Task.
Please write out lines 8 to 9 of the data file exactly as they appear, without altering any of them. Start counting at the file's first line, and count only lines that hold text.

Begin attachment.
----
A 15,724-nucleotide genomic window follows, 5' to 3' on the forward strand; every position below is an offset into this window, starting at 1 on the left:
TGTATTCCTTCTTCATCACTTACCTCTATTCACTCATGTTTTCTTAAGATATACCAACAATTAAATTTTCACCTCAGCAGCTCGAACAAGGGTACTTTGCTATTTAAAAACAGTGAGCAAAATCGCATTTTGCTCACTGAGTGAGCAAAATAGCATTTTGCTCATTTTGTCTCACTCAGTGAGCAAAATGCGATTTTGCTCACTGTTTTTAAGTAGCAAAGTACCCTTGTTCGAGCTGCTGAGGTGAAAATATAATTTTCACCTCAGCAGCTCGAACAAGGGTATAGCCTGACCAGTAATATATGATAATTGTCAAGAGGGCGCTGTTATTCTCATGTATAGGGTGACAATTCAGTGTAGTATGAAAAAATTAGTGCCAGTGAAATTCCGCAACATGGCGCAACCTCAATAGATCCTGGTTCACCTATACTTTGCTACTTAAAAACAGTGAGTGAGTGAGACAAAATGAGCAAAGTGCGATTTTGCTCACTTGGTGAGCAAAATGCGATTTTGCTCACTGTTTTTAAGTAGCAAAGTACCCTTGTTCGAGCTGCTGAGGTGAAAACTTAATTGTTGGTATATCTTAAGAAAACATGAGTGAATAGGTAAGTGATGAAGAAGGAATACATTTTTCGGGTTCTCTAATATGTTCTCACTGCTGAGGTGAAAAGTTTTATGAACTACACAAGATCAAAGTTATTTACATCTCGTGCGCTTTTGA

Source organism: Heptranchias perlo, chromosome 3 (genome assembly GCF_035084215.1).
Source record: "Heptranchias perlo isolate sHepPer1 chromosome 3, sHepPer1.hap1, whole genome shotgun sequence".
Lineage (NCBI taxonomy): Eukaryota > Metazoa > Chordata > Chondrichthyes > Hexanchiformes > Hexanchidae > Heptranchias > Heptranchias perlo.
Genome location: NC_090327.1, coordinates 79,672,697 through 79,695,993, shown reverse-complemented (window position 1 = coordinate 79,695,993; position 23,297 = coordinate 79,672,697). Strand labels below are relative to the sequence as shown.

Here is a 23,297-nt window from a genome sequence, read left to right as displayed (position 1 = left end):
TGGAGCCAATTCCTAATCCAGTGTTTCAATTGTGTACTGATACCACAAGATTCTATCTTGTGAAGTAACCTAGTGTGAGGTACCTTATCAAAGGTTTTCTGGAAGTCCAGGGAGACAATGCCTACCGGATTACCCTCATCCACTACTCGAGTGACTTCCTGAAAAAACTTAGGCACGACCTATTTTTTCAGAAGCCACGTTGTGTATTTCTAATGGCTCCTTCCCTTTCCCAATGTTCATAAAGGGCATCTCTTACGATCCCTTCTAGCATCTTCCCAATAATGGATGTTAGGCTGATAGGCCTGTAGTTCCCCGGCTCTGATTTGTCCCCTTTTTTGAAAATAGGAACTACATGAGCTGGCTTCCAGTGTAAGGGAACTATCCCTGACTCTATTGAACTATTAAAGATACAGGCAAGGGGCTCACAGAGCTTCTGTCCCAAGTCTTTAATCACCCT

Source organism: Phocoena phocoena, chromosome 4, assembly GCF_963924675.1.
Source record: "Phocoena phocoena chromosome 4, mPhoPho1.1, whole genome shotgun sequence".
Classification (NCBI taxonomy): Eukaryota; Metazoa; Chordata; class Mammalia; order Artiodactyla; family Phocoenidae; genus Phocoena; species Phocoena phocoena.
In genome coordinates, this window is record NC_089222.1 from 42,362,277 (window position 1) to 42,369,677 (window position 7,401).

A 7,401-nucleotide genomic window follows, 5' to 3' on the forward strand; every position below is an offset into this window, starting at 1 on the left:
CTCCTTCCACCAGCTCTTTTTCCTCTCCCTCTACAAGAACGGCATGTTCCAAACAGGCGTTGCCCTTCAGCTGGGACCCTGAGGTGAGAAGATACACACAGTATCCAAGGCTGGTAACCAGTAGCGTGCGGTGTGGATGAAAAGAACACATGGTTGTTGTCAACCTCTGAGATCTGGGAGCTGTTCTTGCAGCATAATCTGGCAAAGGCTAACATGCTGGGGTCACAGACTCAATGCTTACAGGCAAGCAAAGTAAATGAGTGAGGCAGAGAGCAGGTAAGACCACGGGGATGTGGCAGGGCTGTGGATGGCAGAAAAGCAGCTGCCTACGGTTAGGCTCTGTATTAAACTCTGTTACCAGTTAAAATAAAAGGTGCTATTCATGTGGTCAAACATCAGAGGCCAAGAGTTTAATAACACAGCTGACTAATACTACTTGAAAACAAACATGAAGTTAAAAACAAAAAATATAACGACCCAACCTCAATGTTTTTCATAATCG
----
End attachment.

TGGAGCCAATTCCTAATCCAGTGTTTCAATTGTGTACTGATACCACAAGATTCTATCTTGTGAAGTAACCTAGTGTGAGGTACCTTATCAAAGGTTTTCTGGAAGTCCAGGGAGACAATGCCTACCGGATTACCCTCATCCACTACTCGAGTGACTTCCTGAAAAAACTTAGGCACGACCTATTTTTTCAGAAGCCACGTTGTGTATTTCTAATGGCTCCTTCCCTTTCCCAATGTTCATAAAGGGCATCTCTTACGATCCCTTCTAGCATCTTCCCAATAATGGATGTTAGGCTGATAGGCCTGTAGTTCCCCGGCTCTGATTTGTCCCCTTTTTTGAAAATAGGAACTACATGAGCTGGCTTCCAGTGTAAGGGAACTATCCCTGACTCTATTGAACTATTAAAGATACAGGCAAGGGGCTCACAGAGCTTCTGTCCCAAGTCTTTAATCACCCT

Source organism: Phocoena phocoena, chromosome 4, assembly GCF_963924675.1.